When it comes to new infrastructure projects, Senate Democrats are looking to call President Trump’s bluff on the matter.
During the 2016 presidential campaign, President Donald Trump ran on the promise that he would invest significantly in infrastructure reform if he were to become president.
Everyone generally agrees that investment in a nation’s infrastructure is a smart move. Everyone also agrees that many of the infrastructure systems in the US desperately needs to be either modernized or repaired. What everyone can’t agree on however, is how that should be done. That is where Democrats and Republicans generally disagree in terms of infrastructure spending.
Senate Democrats this week introduced their infrastructure plan. What’s in it? Let’s take a look with our 10-Point Expert!
Point 1: The basics of the Senate Democrats’ infrastructure plan – which was introduced by New York Senator Chuck Schumer on Tuesday – involves spending $1 trillion on rebuilding infrastructure projects over the next ten years. Specifically, the Democrats’ infrastructure projects would include, improving (or rebuilding) highways, school buildings, bridges, electric grids, rail systems, and ect.
Point 2: While expensive, this infrastructure plan is a bit different from their past iterations. The most significant difference is that it focuses on repairing/improving on existing infrastructure models rather than building new ones. The hope is to appease critics who claim that new infrastructure projects are a waste of federal dollars, when there are existing projects in the US that desperately need of repair.
Point 3: That however doesn’t mean it isn’t an ambitious infrastructure plan. Over $400 billion would be allocated to various programs which include TIGER grants (federal money sent to cities trying to solve environmental issues through transportation) and the Vital Infrastructure Projects Program (an initiative that directs federal aid to the most vital of national projects) just to name a few. However, Republicans historically have been against these type of programs due to their high cost and uncertain success rates.
Point 4: Another interesting wrinkle in the Democrats’ infrastructure plan includes the creation of “I-Bank”, which would serve as a new finance entity for infrastructure projects. Basically, it would act as a low cost lender for organizations looking to access capitol for various infrastructure projects.
Point 5: On how Democrats plan on paying for the $1 trillion infrastructure plan is still unclear. Though in the past, Democrats have pushed for corporate tax reform to pay for infrastructure projects. Still, $1 trillion is still a lot of money, even when you consider the enormity of infrastructure projects.
Point 6: At its core, the Democrats’ infrastructure plan is a fairly traditional one that focuses on giving states federal funds to work on various public works projects, even if you consider the ambitious $1 trillion price tag. Traditionally, these are the types of infrastructure plans Congressional Republicans loath due to the increase in spending by the federal government.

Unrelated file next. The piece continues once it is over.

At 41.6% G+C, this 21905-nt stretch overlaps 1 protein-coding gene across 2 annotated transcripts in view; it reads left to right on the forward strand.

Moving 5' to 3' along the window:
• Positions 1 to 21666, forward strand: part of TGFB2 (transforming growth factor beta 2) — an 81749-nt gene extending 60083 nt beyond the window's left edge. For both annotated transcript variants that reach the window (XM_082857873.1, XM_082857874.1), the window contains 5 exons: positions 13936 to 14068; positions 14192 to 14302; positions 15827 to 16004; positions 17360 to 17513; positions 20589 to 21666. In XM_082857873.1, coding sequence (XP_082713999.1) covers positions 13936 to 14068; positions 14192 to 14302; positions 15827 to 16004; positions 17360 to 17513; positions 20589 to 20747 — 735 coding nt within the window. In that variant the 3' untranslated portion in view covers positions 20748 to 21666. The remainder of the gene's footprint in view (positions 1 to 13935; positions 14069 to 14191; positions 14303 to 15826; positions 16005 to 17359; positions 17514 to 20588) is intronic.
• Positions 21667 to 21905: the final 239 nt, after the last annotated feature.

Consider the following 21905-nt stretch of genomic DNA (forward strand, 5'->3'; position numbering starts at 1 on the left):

Point 7: Critics of the Democrats’ infrastructure plan worry about the cost not exactly paying off down the line. Their argument is that with such a high investment in infrastructure, there are projects bound to go nowhere or be wasted all together.
Point 8: In contrast, President Trump’s infrastructure plan – which he talked about during his presidential campaign – wants to focus $137 billion in tax breaks to private investors that would finance self-funding projects like toll roads and tollways. Critics of President Trump’s infrastructure plan have pointed out that very few infrastructure projects would meet such criteria. Another fear would be that infrastructure projects in poorer communities – like modernizing bus services – would also be ignored in the president’s infrastructure plan.
Point 9: Yet while President Trump has said investments to infrastructure would be his top priority as president, Republicans have been on record in saying otherwise. For many in the GOP, the repeal of the Affordable Care Act (aka Obamacare) and rewriting parts of the Tax Code would be higher priorities on their legislative agendas.
Point 10: Thus, that leaves President Trump to deal with the Democrats if he wants to get anything done regarding investments to infrastructure! So while the Democrats’ infrastructure plan may seem ambitious, it’s best to look at it as their opening gambit with the Trump administration. From here, President Trump has one of two choices; (1) work with Democrats in creating an infrastructure bill, which in that case the Democrats just announced their negotiating terms or (2) President Trump completely ignores his campaign promise on improving infrastructure and Democrats just called his bluff! Either options aren’t particularly great for President Trump, we’ll just have to wait and see which way he goes.
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